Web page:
You’ll never need to go into the components to make a change as long as we use intents to describe the styles. Just make a new theme and give the experience a new look.


I’ve have a few years of experience with this approach and want to document some of the pitfalls to avoid when implementing.

Avoid the words light and dark. You might consider trying this for buttons that appear on inverted backgrounds. Instead, I recommend setting an inverted theme within that container so it can cover all of the possible treatments within. Remember, it’s probably not just the button that needs to be inverted, there’s probably text or input fields that might need coverage too. If you really need to show a relationship use the word “contrast” instead.

Make naming relative to the page styles. I recommend a very generic category called “box” which in its simplest form describes the <body/> styles.

In my experience there might be another kind of container that is meant to show a visual difference from the body background. I tend to name this boxLowContrast because it is still relational to the <body/>. If you have more variations that this, you’ll have to get creative with your naming here. Remember, this is for generic non-interactive containers. You can have additional categories for more meaningful containers.

Doing this allows you to keep in the mindset of a theme when completing the mapping.

// "light theme"
  "box-background-color": "#fff", // white
  "box-foreground-color": "#000", // black
// "dark theme"
  "box-background-color": "#000", // black
  "box-foreground-color": "#fff", // white

Start with generic categories. A component is not necessarily an intent. You can consider a tab to be a part of an actionable category. Perhaps dive a step deeper into a navigational category. However, I would not recommend making a “tab” category.

Here are some categories that have worked well in the past:

The feedback and figure colors are unlike the others. For the feedback category I recommend the following set of properties.

A caveat here is that if you attempt to put more complicated experiences within a container which has feedback-[type]-surface-color, the related feedback-[type]-onsurface-color will have difficulty applying coverage to the elements within. The recommendation here is to keep the feedback to text and icons only.

The figure category is the least well understood. The best way to curate this is to order the colors by expected popularity within coloring illustrations. This is also a good area to consider having more specific categories if necessary. For example, if the colors used for illustrations are different from those being used within data-visualizations. Otherwise I just number these to indicate popularity.

I’ve avoided trying to describe intents for the purposes of marketing because decisions of color there are often based on associated with given photography. In these areas you might opt to actual hard code the color because of the close association with the surrounding material and not necessarily with the overall page. Another recommendation might be to just have the following intents to only be used in places where the brand should be highlighted and not for areas with better intents.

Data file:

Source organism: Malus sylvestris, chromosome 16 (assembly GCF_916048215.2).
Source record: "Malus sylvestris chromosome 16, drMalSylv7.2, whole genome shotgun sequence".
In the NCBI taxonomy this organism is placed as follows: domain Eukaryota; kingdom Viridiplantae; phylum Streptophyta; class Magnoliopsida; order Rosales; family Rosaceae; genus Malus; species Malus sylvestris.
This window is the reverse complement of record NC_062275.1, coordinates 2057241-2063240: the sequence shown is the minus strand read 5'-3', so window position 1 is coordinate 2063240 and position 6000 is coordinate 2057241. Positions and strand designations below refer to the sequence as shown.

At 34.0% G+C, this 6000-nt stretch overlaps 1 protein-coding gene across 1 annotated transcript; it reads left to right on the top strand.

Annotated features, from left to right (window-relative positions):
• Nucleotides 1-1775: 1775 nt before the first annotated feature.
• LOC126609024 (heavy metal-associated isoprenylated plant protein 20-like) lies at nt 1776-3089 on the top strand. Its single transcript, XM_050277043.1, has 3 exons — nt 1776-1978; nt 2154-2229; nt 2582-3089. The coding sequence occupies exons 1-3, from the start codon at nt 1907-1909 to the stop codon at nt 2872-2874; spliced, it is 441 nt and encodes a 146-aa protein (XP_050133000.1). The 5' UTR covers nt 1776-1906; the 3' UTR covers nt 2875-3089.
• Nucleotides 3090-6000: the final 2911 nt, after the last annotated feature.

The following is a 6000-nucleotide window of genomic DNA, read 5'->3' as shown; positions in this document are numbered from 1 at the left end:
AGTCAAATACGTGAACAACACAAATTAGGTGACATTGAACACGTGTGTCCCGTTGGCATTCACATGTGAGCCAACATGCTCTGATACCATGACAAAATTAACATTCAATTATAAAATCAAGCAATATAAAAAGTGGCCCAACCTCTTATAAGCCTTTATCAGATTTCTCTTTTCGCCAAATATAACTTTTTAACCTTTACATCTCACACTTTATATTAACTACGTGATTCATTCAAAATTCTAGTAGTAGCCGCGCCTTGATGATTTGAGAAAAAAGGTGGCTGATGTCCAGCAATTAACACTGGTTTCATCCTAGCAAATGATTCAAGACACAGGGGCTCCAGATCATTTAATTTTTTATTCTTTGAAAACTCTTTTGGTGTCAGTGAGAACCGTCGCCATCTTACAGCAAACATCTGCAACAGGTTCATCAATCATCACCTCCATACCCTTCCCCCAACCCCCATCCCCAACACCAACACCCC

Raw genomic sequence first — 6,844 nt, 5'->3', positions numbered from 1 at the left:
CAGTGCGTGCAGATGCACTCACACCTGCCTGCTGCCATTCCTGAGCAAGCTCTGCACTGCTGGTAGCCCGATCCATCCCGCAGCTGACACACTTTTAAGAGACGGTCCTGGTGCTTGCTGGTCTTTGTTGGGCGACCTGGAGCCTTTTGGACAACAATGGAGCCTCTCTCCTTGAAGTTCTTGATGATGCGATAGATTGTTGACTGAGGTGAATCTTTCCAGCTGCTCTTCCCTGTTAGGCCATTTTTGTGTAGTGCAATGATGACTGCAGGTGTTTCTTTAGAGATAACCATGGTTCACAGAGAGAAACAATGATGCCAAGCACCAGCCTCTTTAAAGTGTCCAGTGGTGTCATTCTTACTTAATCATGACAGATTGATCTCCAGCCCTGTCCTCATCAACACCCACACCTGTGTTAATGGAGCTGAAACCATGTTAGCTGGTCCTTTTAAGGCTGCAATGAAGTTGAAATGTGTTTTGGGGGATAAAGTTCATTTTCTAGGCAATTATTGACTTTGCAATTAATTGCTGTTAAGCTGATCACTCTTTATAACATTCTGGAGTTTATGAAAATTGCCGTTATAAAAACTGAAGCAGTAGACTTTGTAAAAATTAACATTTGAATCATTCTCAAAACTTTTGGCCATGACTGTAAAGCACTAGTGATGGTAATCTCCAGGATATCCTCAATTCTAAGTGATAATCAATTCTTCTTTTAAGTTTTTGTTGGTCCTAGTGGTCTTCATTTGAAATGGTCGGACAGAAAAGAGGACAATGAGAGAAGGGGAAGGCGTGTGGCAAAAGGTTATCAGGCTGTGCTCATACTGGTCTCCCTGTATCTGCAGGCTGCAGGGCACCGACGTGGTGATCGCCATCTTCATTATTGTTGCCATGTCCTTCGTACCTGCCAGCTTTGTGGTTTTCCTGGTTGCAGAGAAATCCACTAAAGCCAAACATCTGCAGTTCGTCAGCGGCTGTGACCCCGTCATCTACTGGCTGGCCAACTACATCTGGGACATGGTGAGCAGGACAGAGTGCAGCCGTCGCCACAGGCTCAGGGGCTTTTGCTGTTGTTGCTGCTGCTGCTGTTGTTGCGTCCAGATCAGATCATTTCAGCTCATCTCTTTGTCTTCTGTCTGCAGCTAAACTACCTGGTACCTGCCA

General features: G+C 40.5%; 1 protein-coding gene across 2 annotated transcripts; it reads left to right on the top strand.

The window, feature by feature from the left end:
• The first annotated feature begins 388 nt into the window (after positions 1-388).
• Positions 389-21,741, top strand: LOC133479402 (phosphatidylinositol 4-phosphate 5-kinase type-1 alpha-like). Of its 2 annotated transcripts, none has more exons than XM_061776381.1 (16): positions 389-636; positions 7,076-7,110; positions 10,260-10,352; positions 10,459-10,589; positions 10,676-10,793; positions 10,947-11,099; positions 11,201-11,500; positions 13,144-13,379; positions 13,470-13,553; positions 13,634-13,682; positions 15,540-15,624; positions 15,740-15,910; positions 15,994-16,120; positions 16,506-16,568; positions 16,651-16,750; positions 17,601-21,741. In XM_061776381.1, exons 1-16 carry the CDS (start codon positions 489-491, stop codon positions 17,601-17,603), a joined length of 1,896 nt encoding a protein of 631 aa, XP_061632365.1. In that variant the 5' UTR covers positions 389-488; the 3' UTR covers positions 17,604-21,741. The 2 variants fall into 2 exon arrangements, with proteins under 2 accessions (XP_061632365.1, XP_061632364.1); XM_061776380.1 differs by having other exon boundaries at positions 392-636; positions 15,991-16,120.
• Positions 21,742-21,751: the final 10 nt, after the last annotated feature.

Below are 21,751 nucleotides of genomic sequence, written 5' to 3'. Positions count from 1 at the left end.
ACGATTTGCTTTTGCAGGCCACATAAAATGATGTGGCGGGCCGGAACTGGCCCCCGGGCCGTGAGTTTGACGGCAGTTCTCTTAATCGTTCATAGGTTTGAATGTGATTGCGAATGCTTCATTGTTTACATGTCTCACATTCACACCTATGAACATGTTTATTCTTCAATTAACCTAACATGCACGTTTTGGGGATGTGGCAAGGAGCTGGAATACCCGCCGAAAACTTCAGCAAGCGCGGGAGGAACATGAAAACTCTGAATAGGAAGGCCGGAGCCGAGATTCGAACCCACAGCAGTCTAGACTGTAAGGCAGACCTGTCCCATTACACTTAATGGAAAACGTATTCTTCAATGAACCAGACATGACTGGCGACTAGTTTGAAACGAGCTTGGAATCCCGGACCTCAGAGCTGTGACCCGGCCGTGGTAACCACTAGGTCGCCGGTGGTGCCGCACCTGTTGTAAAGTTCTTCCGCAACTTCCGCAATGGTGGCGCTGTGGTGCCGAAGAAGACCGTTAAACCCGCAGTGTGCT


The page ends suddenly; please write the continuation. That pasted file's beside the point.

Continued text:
Create additional variations to each category as necessary or potentially extend variations to others. For example we can imagine that all interactive categories will require a “hover” variation. Which would mean the following intents may exist:

Remember to cover all of the possible states that your interaction might have.

One more note, if you are using focus rings, I recommend associating the ring with the box category because the ring visually appears on the box, not on the interactive element. As you might expect, having the same focus treatment across all interactive elements will be best and having it associated with the box category makes this easy to maintain. This would also go for shadows, although shadows have much more to do with light cast rather than a theme and could be avoided altogether.


I’ve mentioned in the recommendation that there should be an entire intent category dedicated to text. This is meant to have the same approach where each kind of text is identified based on purpose. Here are the variations that seem to work best.

This isn’t including the default category. So you’d see the following in a theme:

// default theme
  "text-font-weight": 400, // body font weight
  "textHeading-font-weight": 700,
  "textTitle-font-weight": 600,

Clearly, this method doesn’t support different levels of content hierarchy with just this collection of tokens alone. To do that you could either base the type scale on density (as is done here in the family of sites.) or use the given font size as a base to compute additional font sizes using a set scale. That’s an explanation for another post.

And beyond

From here you can include additional properties to each category or even add categories as your organization needs. Here within the system we have identified border-size, border-curve, and density-size as additions to the box category to describe those features.

Against atomic design Spacing solved